Beautiful, dark haired actress Suzanne Pleshette, perhaps best known as Emily Hartley on The Bob Newhart Show, died yesterday from lung cancer. She was 70 years old.
Pleshette was born in New York City on January 31, 1937. Given her family it was perhaps inevitable that she would go into show business. Her father managed both the New York Paramount and Brooklyn Paramount theatres during the Swing Era. Her mother had been a dancer. Pleshette attended the New York High School of the Performing Arts. She spent a semester each at Syracuse University and Finch College before attending the Neighbourhood Playhouse School of the Theatre. Pleshette first appeared on Broadway in 1957 in the play Compulsion. Initially she was cast in a bit part, although she eventually replaced Ina Balin in the part of Ruth Goldberg. That same year she made her first appearance on television, in a guest appearance on The Harbourmaster.
On the big screen Suzanne Pleshette's first big break came with the movie The Geisha Boy, in which she was cast as the love interest. In the Sixties her most notable film roles were perhaps that of school teacher Annie Hayworth in The Birds and Jeanne Green in Youngblood Hawke. She would also appear in the films 40 Pounds of Trouble, Fate is the Hunter, The Ugly Dachshund, Nevada Smith, and If It's Tuesday, This Must Be Belgium, among others. Her career in the Seventies was primarily spent in television, but she did appear in the movies Support Your Local Gunfighter, The Shaggy D.A., and Hot Stuff during that decade.
While Pleshette started out as a stage actress and appeared in several notable films, the majority of her work would be on the small screen. In the late Fifties she guest starred on such shows as Have Gun--Will Travel, Playhouse 90, and Black Saddle. In the Sixties she made many guest appearances on television, including Alfred Hitchcock Presents, Naked City, Route 66, The Wild Wild West, The Fugitive, and The Invaders. The Seventies saw her guest star in such shows as Love, American Style, Columbo, and Bonanza. The Seventies would also bring Pleshette her best known role, that of Emily Hartley on The Bob Newhart Show. Sardonic and sexy, it was painfully obvious that Emily was a lot brighter than her husband, Dr. Robert Hartley (Bob Newhart).
Pleshette spent much of the Eighties playing in TV movies ranging from The Star Maker to A Stranger Waits. She had the starring role in the short lived series Suzanne Pleshette Is Maggie Briggs in 1984. In the Nineties she made what may be her most famous guest appearance, playing Emily Hartley in the final episode of Newhart. In the final scene of that show, it is revealed that the whole series had been dreamed by Dr. Robert Hartley (Bob Newhart's character on The Bob Newhart Show). Pleshette would also have recurring roles on the sitcoms Good Morning, Miami, 8 Simple Rules... for Dating My Teenage Daughter, and Will and Grace.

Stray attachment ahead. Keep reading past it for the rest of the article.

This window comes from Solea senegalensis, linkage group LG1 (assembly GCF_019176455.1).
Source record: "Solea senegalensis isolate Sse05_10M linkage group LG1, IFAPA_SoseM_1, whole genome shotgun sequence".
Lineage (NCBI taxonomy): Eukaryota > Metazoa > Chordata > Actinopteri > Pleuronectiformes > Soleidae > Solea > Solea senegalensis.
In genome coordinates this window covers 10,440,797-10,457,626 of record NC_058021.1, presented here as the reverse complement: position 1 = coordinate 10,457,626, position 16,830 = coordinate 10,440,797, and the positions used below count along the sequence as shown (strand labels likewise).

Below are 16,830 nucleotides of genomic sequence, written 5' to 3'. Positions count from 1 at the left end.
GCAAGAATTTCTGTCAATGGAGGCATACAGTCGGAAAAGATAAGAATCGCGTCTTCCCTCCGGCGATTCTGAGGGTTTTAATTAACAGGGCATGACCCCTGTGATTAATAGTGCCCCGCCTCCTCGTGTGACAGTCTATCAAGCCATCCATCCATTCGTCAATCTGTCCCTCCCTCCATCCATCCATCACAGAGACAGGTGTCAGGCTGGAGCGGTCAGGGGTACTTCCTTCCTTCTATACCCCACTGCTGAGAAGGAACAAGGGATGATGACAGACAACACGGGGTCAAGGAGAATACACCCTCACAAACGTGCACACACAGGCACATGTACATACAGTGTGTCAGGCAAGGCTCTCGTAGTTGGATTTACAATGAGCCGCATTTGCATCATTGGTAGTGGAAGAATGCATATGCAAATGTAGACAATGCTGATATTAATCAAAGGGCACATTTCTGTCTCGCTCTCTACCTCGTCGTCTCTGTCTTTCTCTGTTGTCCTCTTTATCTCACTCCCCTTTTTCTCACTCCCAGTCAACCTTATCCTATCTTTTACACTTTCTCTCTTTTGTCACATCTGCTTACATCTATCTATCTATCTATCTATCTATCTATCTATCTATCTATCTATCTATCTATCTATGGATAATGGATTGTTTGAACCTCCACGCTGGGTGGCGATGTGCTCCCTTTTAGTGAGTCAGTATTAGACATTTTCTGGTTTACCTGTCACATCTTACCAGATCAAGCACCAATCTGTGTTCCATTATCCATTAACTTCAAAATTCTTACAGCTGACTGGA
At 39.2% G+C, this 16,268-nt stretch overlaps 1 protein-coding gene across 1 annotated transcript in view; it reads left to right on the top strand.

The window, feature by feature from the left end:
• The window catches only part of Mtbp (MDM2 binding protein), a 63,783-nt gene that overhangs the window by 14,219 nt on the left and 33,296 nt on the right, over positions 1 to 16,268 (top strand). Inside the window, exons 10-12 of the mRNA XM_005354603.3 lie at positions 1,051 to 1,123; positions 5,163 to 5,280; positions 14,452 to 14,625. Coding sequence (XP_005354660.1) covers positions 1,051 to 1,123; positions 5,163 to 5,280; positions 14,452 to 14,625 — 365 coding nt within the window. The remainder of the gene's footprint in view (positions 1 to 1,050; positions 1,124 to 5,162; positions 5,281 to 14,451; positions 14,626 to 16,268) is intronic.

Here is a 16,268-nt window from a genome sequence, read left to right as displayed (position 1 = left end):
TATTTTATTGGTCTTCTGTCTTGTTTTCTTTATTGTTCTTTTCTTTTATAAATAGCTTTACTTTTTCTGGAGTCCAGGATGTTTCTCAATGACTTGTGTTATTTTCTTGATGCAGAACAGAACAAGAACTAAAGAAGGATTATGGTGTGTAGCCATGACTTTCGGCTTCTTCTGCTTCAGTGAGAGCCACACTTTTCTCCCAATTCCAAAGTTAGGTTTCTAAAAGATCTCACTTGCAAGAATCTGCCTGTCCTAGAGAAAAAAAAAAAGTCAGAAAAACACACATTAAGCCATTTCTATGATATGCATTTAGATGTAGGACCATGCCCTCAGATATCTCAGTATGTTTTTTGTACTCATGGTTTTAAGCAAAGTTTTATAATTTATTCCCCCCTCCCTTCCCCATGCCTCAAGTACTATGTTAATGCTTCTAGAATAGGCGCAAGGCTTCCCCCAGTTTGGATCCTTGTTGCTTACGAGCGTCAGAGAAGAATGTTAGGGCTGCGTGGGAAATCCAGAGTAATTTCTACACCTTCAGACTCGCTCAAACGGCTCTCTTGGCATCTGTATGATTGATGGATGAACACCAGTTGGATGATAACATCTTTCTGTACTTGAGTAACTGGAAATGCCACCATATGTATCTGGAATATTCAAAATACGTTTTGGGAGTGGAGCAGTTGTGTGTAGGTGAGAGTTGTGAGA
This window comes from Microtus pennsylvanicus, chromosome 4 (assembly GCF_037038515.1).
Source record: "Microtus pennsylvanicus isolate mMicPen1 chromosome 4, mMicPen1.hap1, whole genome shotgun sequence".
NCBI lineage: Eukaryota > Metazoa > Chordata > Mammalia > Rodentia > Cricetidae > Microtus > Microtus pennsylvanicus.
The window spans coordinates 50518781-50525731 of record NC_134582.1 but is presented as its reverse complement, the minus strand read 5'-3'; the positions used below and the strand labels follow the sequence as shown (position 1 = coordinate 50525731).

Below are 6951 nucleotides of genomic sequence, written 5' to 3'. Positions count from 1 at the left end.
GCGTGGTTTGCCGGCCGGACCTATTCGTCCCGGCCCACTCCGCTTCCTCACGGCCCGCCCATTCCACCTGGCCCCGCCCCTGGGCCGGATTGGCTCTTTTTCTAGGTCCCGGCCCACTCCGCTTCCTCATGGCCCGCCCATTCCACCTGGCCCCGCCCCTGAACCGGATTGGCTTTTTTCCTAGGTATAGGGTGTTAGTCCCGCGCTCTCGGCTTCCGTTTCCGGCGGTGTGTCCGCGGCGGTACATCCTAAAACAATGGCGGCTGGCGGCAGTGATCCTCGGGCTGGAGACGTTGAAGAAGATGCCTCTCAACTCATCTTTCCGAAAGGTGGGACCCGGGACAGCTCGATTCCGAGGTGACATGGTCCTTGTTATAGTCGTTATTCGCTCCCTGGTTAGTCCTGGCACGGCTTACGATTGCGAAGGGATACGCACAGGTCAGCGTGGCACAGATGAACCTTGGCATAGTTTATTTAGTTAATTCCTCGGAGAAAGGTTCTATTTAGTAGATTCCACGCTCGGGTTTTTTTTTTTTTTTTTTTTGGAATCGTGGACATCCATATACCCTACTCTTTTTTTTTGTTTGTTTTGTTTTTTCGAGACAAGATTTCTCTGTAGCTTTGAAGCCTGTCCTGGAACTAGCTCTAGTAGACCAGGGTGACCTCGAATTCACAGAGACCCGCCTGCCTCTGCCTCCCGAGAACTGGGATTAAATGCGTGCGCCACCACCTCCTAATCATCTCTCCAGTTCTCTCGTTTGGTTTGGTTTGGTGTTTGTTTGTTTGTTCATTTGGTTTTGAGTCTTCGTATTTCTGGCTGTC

Pleshette had started her career on stage and she did return to it several times. She played Leah in The Cold and the Warm on Broadway in 1959 and Julie in The Golden Fleecing that same year. She replaced Anne Bancroft in the role of Annie Sullivan in The Miracle Worker on Broadway. In 1982 she appeared in the play Special Occasions.
I must confess that I have had a huge crush on Suzanne Pleshette nearly my whole life, ever since I first saw her in The Ugly Dachshund. It wasn't simply that she was incredibly beautiful, although she was her entire life. It wasn't even that she was blessed with a splendid figure, although she was. For me the appeal of Suzanne Pleshette rests in the fact that in almost all of the roles she played, she brought an intelligence and vivaciousness to the characters that few other actresses ever have. And she was indubitably versatile. She could play glamorous, yet down to earth Emily Hartley on The Bob Newhart Show, giving one of television's all time great performances. Yet at the same time she could play tomboy Patience Barton in Support Your Local Gunfighter with equal aplomb. The one thing that most of Pleshette's roles had in common was that they were all intelligent, strong willed women who did not need to depend upon a man. Suzanne Pleshette was already ahead of most starlets in terms of talent. Her choice of roles and the way she played them put her far ahead of most starlets in terms of sex appeal as well. It is for those reasons that she will be remembered.
Book Review--Jean Cocteau: A Life
6 hours ago